Hollywood got the summer all wrong.

Filmmakers broke the cardinal rule of blockbuster season: They made too many good movies.

Since the first weekend of May we've enjoyed the most intricately satisfying X-Men sequel yet, “Days of Future Past”; a pair of genuinely funny and surprisingly well-thought-out comedies with “Neighbors” and “22 Jump Street”; a truly artistic animated feature, “How to Train Your Dragon 2”; the cleverest and best-designed science-fiction action spectacular in years, “Edge of Tomorrow”; a “Planet of the Apes” sequel that compellingly advanced both the long-running series' mythology and the capabilities of computer-generated imagery; and a “Godzilla” reboot most agreed was the classiest giant lizard movie ever, even if that was a low bar to clear.

 

Additionally, though “Maleficent” and “The Fault in Our Stars” had their justified detractors, those movies at the very least made smart, female-conscious improvements to the generally lousy fairy-tale and young-adult genres.

The industry's reward for releasing so many fine films? The domestic box office take is off nearly 20 percent from last year's summer haul at this time, according to figures provided by Paul Dergarabedian, senior media analyst for the global media measurement company Rentrak.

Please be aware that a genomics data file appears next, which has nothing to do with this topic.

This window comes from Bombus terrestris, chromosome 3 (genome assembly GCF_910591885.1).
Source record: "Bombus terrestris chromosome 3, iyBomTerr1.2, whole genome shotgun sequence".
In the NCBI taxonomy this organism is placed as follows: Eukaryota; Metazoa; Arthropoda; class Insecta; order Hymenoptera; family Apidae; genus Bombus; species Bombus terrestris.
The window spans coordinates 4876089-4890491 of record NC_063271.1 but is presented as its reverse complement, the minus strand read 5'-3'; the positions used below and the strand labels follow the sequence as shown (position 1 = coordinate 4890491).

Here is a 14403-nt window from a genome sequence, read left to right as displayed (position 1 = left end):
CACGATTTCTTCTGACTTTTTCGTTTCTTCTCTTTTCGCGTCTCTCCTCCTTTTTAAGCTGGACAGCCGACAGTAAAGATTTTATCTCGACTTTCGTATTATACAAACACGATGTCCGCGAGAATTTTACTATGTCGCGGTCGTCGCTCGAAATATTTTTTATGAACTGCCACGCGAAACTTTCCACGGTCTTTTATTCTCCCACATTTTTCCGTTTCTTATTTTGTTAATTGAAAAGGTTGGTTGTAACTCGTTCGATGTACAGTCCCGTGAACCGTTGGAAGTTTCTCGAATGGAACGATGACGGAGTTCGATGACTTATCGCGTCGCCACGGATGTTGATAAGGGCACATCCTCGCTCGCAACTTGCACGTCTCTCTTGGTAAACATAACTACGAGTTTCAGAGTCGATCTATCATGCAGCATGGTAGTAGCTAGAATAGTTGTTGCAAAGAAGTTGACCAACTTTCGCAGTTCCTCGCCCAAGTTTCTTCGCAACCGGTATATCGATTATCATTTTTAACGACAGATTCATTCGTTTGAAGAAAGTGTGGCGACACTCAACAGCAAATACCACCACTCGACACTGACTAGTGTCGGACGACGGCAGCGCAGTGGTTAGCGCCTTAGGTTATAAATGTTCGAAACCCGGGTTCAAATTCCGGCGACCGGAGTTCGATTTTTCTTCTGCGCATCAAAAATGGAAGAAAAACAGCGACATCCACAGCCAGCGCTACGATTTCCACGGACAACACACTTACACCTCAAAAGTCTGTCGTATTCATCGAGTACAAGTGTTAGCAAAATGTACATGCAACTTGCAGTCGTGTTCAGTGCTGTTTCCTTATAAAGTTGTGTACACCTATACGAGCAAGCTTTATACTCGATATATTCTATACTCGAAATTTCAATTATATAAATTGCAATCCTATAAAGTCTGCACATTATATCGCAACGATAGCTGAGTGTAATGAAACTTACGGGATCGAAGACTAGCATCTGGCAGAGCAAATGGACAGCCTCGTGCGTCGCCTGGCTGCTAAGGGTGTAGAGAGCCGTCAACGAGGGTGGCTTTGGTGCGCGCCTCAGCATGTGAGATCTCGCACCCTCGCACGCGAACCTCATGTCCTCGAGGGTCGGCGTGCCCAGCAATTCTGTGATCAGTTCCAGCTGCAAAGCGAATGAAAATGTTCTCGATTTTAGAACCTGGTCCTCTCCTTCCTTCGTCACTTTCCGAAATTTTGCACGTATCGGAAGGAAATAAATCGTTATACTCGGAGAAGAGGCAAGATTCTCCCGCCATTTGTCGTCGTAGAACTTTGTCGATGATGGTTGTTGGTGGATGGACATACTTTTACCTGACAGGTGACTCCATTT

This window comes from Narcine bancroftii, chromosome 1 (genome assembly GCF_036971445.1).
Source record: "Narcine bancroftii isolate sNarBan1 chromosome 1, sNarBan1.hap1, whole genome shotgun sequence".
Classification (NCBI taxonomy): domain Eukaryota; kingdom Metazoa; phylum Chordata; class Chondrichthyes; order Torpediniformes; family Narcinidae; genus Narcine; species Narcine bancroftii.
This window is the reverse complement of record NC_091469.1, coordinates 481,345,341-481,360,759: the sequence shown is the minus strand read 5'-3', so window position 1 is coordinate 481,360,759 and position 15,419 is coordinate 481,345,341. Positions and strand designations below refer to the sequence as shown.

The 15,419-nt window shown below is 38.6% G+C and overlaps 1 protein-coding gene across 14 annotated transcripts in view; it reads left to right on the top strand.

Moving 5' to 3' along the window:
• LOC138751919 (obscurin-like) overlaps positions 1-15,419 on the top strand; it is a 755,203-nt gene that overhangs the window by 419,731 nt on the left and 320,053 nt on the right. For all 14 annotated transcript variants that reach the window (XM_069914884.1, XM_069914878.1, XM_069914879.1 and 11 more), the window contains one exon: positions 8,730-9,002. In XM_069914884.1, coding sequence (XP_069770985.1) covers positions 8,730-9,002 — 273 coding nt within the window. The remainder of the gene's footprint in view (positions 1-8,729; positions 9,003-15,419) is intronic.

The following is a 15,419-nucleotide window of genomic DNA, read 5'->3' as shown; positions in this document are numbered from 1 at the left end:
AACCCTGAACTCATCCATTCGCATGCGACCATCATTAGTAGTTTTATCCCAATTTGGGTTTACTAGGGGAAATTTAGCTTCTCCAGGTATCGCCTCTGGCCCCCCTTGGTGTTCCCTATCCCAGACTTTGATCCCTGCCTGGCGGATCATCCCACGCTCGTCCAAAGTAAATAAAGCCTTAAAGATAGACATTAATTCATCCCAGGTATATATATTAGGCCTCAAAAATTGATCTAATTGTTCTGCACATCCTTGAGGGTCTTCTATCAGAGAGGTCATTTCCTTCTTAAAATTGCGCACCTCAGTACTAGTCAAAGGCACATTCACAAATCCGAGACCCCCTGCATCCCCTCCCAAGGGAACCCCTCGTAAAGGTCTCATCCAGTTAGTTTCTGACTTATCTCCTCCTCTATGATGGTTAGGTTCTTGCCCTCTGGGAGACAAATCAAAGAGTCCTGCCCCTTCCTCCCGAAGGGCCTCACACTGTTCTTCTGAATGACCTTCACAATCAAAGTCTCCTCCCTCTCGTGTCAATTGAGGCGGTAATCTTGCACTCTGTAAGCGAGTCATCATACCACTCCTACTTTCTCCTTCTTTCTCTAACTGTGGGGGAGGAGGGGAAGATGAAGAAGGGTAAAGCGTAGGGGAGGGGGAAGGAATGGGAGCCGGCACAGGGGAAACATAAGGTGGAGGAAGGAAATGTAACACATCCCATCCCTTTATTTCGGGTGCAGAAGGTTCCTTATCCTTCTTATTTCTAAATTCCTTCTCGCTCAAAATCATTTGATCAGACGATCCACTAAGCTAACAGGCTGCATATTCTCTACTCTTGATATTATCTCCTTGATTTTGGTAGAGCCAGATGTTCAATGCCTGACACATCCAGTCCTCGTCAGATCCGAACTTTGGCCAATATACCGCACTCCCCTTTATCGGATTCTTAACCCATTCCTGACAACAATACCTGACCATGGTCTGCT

The July 4 holiday, according to Deadline.com, was down 42 percent compared to 2013's (which was the week the notorious bomb “The Lone Ranger” debuted). The only new release going into this year's Fourth was the even worse “Tammy,” which is actually doing all right for itself — kind of proving the point, if not enough to help the averages.

One problem seems to be that not every summer release can be a mirthless vanity project directed by the star's spouse. As if to emphasize that fact, last weekend's impressive $73 million for “Dawn of the Planet of the Apes” couldn't save the overall box office from registering a 25 percent drop from the equivalent 2013 frame — which brought us, among other things, that paragon of cinematic quality, Adam Sandler's “Grown Ups 2.”